Every level, including the boss, race or even the traditional stages are stuffed full of coins, which can be used to purchase different items such as hats and artwork. The hats can be unlocked for purchase by playing through the game, although it would have been nice to preview them on the character.
Still, this is a minor niggle as there is a huge chance you are just going to buy them all anyway due to the amount of coins you can earn (the amount of art works you can unlock is a nice selection, too). Finally, this menu also has achievements you have unlocked and a bestiary of all the different enemies you have encountered in the game so far.
Once you’ve grabbed the hat you like, you can access a comprehensive Photo Mode via the pause menu during a stage. Here, you can customise the camera angle and get your pose on so that you can show off the sumptuous environments and Renata. Meanwhile, there’s also a screen filter system for those who want a retro CRT-style experience.
Though I’m personally not a fan of most of the filters – the game looks fine without them, to be honest – having optional choices for people who want to add an even more retro feeling to the game is never a bad idea.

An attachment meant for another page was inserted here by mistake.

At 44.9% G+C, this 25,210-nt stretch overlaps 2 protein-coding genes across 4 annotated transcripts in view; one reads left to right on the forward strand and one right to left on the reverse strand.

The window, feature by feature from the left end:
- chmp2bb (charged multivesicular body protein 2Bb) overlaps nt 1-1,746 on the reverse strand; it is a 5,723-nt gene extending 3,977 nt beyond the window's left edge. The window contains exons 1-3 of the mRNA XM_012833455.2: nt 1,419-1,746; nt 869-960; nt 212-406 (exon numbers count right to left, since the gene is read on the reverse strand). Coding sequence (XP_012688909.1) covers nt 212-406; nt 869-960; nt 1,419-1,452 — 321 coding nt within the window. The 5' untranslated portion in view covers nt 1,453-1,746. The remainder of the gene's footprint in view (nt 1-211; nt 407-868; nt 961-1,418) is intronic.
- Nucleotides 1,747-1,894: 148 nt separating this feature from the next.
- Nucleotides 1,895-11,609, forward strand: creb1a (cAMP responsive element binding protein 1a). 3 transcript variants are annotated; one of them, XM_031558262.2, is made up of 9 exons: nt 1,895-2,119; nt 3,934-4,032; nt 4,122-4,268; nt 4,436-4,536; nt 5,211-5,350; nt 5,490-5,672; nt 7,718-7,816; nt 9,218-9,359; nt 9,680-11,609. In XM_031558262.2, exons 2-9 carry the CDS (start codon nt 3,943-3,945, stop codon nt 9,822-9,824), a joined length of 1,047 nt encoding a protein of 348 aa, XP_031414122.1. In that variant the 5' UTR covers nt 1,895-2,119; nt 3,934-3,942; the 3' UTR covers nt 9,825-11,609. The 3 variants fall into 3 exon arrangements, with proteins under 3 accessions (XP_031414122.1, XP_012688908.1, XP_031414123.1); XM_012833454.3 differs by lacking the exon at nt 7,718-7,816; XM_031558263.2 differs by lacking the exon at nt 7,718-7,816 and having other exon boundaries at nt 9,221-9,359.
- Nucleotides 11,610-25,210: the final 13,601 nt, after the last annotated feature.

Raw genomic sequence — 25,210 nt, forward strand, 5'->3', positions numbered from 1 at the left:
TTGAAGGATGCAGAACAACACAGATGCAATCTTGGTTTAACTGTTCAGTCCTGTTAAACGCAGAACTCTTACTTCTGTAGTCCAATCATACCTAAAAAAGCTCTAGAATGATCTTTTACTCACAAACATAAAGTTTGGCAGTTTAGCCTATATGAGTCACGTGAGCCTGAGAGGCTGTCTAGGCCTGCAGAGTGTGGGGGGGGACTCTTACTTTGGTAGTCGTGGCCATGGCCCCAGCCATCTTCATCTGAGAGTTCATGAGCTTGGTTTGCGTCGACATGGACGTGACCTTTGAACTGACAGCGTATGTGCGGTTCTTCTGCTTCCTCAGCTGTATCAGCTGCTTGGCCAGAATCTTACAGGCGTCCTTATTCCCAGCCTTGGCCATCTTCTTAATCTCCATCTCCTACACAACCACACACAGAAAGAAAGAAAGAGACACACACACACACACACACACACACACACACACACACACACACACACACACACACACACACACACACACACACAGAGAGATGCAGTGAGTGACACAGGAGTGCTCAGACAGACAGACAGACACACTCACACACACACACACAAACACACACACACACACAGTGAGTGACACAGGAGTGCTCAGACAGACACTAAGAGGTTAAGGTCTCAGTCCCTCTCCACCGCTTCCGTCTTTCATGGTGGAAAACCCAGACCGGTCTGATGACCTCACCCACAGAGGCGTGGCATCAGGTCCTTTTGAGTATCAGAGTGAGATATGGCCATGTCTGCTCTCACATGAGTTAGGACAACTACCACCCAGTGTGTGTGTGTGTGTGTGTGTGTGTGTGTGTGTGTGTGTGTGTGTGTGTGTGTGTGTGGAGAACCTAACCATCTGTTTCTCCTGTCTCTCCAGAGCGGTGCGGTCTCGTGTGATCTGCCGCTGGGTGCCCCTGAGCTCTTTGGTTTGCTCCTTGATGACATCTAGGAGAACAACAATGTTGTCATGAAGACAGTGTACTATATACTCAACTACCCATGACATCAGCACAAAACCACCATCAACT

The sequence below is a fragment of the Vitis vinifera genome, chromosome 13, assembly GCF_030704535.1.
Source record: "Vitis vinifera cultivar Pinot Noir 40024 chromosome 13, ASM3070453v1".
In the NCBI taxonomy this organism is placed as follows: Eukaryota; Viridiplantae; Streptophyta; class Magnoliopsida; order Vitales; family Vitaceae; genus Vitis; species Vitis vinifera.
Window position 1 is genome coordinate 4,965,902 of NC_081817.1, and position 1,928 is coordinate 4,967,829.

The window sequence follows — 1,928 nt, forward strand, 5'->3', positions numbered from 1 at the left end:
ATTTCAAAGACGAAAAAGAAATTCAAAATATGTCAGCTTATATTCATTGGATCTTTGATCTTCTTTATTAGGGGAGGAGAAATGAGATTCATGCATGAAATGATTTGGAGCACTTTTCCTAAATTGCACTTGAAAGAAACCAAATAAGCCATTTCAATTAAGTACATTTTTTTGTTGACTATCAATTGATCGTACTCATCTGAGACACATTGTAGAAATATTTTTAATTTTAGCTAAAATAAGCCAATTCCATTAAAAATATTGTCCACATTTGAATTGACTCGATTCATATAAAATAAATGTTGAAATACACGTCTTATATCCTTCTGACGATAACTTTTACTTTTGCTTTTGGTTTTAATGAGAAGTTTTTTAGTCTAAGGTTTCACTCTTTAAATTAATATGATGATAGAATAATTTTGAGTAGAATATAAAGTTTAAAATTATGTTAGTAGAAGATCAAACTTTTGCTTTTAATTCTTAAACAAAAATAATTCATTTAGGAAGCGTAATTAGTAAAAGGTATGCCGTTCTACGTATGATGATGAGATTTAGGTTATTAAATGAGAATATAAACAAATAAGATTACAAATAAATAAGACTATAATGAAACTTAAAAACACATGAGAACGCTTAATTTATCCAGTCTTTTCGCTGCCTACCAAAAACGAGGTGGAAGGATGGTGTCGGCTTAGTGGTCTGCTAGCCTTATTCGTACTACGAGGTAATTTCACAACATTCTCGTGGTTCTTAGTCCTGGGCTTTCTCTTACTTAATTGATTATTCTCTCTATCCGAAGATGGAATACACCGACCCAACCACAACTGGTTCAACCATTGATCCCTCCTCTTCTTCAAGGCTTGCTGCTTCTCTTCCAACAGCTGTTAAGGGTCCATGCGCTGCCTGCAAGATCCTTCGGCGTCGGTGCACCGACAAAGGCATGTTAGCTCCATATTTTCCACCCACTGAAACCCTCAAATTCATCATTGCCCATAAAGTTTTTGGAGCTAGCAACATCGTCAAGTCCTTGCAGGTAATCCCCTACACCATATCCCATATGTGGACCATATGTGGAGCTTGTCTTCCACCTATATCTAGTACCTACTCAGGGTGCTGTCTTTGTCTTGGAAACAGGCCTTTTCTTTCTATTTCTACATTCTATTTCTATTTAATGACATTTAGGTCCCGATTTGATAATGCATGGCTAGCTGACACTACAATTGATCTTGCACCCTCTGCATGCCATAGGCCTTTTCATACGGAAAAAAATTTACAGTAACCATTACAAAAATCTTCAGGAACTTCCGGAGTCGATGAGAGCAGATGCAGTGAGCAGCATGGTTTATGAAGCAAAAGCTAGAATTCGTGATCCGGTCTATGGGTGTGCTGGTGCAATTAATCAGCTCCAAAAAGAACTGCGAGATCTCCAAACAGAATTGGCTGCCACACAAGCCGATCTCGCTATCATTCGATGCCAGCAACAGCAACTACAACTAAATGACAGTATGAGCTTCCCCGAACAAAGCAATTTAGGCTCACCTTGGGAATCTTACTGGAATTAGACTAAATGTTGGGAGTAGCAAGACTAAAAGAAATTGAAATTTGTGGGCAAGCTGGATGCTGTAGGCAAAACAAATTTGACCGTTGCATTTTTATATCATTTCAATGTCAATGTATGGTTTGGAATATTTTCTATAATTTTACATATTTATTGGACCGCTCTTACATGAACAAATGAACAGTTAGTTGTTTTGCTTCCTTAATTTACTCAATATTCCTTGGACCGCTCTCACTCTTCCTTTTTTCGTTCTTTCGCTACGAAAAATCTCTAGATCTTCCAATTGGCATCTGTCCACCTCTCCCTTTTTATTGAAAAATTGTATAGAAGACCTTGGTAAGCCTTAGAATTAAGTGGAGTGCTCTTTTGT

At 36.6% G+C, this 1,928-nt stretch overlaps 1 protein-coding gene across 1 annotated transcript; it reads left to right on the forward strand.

Overall, Frogun gave me a lot of enjoyment and managed to pack an interesting story under its shiny retro hood. The platforming starts out pretty easy but the action gets a lot more challenging as you continue without feeling arbitrarily difficult. I did have a few issues with the camera during platforming segments, but this was again a very rare experience and isn’t a game-changer. If you’re into anything retro, then Frogun is definitely worth a punt.
Frogun is out now for PS5, PS4, PC, Switch, Xbox Series X/S, and Xbox One.
Review code kindly provided by publisher.